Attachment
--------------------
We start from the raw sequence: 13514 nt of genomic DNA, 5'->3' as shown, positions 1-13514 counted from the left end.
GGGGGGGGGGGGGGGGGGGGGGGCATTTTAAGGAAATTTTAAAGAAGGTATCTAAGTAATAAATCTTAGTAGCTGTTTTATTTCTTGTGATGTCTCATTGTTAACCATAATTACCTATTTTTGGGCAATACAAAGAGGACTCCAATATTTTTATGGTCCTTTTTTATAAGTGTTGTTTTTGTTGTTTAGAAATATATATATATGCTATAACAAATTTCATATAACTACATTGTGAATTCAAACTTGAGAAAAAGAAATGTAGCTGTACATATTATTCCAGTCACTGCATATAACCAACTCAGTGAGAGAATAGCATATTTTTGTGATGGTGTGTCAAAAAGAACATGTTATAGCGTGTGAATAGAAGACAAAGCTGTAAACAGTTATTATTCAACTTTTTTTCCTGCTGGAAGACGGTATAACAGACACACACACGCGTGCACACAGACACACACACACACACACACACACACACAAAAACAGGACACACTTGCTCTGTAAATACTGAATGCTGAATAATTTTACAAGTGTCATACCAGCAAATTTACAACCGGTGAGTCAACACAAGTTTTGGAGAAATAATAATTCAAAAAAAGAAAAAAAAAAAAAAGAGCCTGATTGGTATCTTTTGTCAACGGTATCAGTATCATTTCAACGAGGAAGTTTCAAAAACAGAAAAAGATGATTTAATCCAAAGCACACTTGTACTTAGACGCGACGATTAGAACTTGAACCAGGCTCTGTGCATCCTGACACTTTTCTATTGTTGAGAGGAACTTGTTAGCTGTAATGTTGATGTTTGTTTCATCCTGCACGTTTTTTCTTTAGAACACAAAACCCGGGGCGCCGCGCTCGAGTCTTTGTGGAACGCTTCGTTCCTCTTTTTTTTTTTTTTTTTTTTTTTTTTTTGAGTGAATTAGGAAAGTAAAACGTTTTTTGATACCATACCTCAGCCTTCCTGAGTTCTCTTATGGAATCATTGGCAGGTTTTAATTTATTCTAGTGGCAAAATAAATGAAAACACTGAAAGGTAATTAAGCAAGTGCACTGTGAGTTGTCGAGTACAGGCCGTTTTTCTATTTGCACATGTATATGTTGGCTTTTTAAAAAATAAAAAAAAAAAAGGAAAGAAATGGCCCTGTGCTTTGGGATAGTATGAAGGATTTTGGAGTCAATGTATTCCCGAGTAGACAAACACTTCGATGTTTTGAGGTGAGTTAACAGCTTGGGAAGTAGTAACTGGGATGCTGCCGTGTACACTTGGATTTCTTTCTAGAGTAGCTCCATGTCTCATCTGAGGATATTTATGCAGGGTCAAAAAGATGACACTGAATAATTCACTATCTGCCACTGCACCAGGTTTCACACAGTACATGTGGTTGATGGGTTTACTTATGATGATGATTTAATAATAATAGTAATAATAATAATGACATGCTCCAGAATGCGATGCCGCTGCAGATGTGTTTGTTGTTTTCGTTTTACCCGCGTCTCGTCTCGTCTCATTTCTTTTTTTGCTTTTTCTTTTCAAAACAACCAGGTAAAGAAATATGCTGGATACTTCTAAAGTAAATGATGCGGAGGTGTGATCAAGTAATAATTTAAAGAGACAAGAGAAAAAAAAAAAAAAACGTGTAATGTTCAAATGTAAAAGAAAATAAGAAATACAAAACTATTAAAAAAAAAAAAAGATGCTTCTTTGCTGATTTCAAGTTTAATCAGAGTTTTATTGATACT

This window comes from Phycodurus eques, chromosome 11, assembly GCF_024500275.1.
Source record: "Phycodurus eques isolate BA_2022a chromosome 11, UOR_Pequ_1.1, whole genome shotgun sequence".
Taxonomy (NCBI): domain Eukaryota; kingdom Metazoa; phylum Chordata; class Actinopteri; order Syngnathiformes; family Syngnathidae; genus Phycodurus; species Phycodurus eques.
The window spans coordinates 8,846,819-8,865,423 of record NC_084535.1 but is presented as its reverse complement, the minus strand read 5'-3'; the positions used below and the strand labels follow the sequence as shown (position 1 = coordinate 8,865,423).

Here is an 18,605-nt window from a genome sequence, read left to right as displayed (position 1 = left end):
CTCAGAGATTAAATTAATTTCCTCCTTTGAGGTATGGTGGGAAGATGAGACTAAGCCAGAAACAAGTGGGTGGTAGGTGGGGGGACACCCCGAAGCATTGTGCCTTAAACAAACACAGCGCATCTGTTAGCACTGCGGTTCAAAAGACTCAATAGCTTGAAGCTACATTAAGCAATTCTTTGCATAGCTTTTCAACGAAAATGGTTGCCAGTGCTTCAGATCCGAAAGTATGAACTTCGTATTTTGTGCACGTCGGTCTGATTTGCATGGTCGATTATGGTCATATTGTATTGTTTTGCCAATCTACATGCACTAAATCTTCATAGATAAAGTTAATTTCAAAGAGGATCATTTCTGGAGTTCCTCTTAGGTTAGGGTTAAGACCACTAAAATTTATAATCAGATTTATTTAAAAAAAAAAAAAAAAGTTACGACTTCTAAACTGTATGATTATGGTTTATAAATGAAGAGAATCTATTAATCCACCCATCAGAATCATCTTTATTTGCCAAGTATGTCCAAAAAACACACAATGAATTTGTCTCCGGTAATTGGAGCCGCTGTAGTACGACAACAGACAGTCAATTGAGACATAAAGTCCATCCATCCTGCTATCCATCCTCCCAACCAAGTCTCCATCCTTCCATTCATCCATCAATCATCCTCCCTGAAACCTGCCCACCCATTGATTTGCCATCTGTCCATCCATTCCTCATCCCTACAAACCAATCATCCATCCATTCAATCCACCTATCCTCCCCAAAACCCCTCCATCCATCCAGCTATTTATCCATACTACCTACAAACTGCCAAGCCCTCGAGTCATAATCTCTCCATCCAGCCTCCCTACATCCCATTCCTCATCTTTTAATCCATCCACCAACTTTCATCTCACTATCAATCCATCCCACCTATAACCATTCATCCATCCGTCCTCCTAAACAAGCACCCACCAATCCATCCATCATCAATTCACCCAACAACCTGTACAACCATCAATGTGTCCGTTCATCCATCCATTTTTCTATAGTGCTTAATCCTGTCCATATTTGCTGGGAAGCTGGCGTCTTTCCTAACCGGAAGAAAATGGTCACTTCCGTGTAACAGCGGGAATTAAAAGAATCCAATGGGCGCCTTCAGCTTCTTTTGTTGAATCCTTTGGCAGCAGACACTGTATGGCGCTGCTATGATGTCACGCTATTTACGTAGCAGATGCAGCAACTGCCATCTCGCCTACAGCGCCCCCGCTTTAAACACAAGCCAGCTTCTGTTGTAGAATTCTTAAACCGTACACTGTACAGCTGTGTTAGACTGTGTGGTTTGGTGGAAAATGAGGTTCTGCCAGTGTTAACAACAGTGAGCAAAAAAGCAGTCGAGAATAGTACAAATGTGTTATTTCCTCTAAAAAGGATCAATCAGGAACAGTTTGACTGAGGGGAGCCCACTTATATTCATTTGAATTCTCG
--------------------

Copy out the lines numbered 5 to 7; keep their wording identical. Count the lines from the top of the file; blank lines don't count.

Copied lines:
Taxonomy (NCBI): domain Eukaryota; kingdom Metazoa; phylum Chordata; class Actinopteri; order Syngnathiformes; family Syngnathidae; genus Phycodurus; species Phycodurus eques.
The window spans coordinates 8,846,819-8,865,423 of record NC_084535.1 but is presented as its reverse complement, the minus strand read 5'-3'; the positions used below and the strand labels follow the sequence as shown (position 1 = coordinate 8,865,423).

Here is an 18,605-nt window from a genome sequence, read left to right as displayed (position 1 = left end):